Monday, April 4, 2011

Chongwadae, The Blue House, or The Office of the President

After lunch at the Sarangche, the Worldwide Bloggers were brought to join a tour of Chongwadae, the Korean equivalent of the White House. First, just like going into an airport, we waited in a long line to get through security. Finally we were able to enter the Chungchugwan, the press center, where we watched a short movie (subtitled in English, Japanese and Chinese) introducing Chongwadae.

Then we were brought outside to start the tour. The first stop was Nokjiwon. This is a garden where various events are held throughout the year. The tree in the middle is quite famous and is known as the Umbrella Tree. It is thought to have been built around 1850. Behind the tree is a building known as Sangchunjae. This building is where the president hosts dinners for foreign dignitaries.

Finally we arrived at the most anticipated part of the tour. A view of Chongwadae, the Blue House itself. The second floor of this building holds the president's office. The first floor is the First Lady's office. There are also other reception halls and dining halls in this building as well. It is known as the Blue House, of course, because of the tiled roof which, including the main building and the annexes has over 150,000 blue tiles. The building was designed using the same style as Korea's traditional palaces to create a balance of modernity and tradition.

Here is a group of the Worldwide Bloggers that made it for the tour. We're a diverse group with many different views on Korea.

The last stop on the tour was the Yongbingwan, a building used for large receptions for presidential guests.

While I wish we had been allowed to enter some of the buildings in the compound, I'm really happy that I finally got to see The Blue House up close. It's been at the top of my lists of things to do in Korea for a while now and thanks to the Korea Blog I was finally able to get there. I'm really interested to see how the Korea Blog turns out and how they incorporate us Worldwide Bloggers into the blog.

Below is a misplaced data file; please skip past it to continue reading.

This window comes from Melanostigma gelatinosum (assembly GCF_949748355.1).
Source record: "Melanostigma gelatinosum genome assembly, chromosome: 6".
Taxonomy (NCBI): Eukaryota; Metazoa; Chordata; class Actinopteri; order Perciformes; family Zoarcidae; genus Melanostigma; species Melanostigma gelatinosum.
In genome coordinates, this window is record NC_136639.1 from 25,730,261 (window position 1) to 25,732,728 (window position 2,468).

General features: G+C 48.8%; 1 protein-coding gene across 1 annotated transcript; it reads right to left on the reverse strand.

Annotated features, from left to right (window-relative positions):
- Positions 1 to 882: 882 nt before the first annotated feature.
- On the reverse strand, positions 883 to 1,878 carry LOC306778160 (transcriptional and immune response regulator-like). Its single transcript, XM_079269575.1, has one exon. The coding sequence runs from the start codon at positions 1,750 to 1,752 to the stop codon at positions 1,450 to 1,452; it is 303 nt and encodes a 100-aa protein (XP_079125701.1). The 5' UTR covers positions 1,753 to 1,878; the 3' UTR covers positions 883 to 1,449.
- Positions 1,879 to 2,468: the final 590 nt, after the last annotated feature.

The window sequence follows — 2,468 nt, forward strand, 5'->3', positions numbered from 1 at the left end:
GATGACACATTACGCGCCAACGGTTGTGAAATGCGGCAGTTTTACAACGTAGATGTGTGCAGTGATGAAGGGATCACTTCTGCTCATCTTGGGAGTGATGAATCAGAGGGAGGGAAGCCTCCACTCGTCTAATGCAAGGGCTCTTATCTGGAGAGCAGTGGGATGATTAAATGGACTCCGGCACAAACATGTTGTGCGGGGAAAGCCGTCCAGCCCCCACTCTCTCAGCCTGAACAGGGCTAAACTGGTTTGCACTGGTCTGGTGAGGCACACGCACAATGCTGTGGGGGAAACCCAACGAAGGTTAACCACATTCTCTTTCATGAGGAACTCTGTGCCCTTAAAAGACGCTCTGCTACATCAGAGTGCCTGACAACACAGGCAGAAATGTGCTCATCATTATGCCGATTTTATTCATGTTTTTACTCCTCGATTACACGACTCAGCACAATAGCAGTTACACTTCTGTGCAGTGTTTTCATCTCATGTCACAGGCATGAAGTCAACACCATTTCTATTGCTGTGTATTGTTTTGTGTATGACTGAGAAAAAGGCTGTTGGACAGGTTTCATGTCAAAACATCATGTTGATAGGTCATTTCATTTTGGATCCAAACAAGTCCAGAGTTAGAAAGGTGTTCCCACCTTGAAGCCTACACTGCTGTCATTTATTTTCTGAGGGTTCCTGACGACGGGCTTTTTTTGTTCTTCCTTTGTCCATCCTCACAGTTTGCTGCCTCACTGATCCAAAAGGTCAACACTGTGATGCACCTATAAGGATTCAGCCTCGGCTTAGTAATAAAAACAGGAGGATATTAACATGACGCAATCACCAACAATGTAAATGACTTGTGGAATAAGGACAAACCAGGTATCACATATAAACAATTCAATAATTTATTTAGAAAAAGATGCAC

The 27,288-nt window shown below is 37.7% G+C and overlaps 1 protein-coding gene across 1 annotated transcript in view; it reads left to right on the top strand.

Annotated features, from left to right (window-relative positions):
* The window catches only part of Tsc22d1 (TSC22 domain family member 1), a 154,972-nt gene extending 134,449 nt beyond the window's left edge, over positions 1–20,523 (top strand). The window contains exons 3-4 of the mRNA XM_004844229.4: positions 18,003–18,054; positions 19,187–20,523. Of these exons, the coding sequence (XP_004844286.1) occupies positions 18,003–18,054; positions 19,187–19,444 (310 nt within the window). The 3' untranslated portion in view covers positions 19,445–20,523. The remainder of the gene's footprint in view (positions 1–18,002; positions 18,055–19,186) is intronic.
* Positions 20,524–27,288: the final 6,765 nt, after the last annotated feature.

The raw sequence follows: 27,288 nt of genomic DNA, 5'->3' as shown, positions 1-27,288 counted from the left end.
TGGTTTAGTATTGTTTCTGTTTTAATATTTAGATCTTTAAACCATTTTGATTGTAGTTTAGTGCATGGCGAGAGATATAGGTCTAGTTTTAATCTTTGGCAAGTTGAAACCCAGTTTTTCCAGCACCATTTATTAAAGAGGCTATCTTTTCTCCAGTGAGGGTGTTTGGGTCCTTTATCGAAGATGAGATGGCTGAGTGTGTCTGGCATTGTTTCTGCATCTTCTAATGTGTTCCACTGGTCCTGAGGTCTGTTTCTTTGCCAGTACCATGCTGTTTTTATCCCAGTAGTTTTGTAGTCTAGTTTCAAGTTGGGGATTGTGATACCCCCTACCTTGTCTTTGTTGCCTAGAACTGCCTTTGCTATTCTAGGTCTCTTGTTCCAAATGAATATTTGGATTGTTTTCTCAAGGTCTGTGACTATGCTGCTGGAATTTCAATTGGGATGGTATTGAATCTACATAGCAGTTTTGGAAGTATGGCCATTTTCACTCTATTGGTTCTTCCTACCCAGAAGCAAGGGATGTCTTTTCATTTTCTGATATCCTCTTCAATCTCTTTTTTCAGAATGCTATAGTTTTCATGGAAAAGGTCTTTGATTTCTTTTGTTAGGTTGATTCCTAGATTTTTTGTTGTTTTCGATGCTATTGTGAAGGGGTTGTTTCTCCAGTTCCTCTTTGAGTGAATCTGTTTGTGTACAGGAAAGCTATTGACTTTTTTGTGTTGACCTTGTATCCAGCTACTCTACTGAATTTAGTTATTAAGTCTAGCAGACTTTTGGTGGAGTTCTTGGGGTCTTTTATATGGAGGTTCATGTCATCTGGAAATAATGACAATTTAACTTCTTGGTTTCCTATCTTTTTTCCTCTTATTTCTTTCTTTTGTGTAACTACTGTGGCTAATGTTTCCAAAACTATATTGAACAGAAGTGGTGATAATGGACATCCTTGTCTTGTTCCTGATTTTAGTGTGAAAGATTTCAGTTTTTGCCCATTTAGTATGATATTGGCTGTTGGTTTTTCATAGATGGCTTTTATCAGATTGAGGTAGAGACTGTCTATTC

1. So you didn't get to go into the Guest Residence either. When I went, it was off-limits because a foreign delegation was staying there, but supposedly the interior is part of the tour otherwise.

    Did they say why you couldn't go in?

  2. I guess it was just a garden tour. We had about 1,000 ajummas on our tour with us, it would have been a disaster, lol. I didn't know they had tours of the insides of any of the buildings. How did you get on that tour???

  3. I took the tour where you sign up (or have a Korean friend sign up). You have to bring your passport and a bus leaves from beside Gyeongbokgung. It runs every day, multiple times. Look here:

  4. Nope, that looks like the same tour. Maybe they lied to you... haha, or maybe it's just changed since you did the tour. Or maybe they didn't want the 200 ajummas in my group getting too close to the furniture. One or the other.

  5. Hello, 조안나님!
    I can tell you exactly why did not you go to the inside of blue house. My name is SungBae who is a police officer. I had worked the blue house for 4 years, and I already guided people who signed up the blue house tour. The reason is a security. It depends on person has a security qualification who can go inside. Even though I worked the blue house, I could not go to inside. Here is a answer. If you want to go to inside, you should find a person who works in blue house.^^ Sorry, my english is bad.

  6. Thank you! That's very interesting!